Letter to the Editor


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Diversity strengthens country’s military

I am a veteran of the U.S. Armed Forces. I served in the U.S. Army for five years, three of which were spent at Fort Hood, Texas. I deployed overseas on two occasions, held a top-secret security clearance, and was honorably discharged with numerous citations and awards.

I am also a practicing Muslim, and I observed my faith while serving in the military. I can say with firsthand knowledge and experience that I and the other Muslim soldiers with whom I served possess an unshakeable loyalty to our country and allegiance to its Constitution. Our faith inspires us to become better soldiers, men, and citizens in our communities, and equates the value of saving an individual life to the value of saving all of mankind.

Ethnic and religious minorities are often subjected to increased scrutiny, suspicion, and discrimination, particularly in times of crisis or panic. The loyalty of Japanese, German, Catholic, and Jewish communities in the United States have all been questioned at different times in American history. While individual bad apples may have been found to exist on occasion, the overwhelming majority of those communities remained steadfast and loyal to the United States of America. The same is true of Muslims living in America today, who make up the most diverse and assimilated Muslim minority in the world.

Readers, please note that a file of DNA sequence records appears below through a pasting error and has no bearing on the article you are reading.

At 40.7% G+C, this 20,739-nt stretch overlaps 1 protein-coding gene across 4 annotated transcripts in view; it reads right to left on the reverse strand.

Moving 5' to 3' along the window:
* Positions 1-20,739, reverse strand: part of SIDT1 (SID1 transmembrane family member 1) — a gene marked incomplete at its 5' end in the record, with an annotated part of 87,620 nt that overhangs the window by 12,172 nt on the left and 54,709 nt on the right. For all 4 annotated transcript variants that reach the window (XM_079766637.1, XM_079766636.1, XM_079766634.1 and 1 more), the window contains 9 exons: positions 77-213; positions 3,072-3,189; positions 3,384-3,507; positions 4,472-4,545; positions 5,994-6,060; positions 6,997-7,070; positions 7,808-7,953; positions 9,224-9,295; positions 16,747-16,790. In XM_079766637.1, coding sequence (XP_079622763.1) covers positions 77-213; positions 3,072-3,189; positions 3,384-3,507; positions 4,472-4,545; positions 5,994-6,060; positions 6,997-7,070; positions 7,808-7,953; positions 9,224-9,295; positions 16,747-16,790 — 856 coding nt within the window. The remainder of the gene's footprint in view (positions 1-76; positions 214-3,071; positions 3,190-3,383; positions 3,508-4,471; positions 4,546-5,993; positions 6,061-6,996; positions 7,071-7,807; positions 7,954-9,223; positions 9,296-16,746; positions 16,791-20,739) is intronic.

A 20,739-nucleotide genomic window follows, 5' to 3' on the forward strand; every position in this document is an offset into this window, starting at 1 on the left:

In addressing the recent shooting at Fort Hood, Army Gen. George Casey stated that our diversity, both in our army and in our country, is our strength. He warned that speculation based upon anecdotal evidence could fuel a backlash against Muslims currently serving in the military and advised that concerns over the possibility of Muslim soldiers feeling “conflicted” should be looked at on an individual basis.

The diversity of the military is very much a microcosm of American society. The singling out or harassment of a soldier because of his or her race, ethnicity, or religion can destroy a unit’s cohesion. In my experience, such incidents were swiftly nipped in the bud. That same lesson can be applied to our country today as a whole.

Our nation would be well-served to heed Casey’s advice. We should also realize that irrespective of whether Maj. Nadal Malik Hasan’s alleged actions were motivated by his religious beliefs, they do not represent the beliefs or sentiments of the overwhelming majority of Muslims living in America, who share in the grief and suffering of an unspeakable tragedy.

Tarek Khowassah
Iowa City resident

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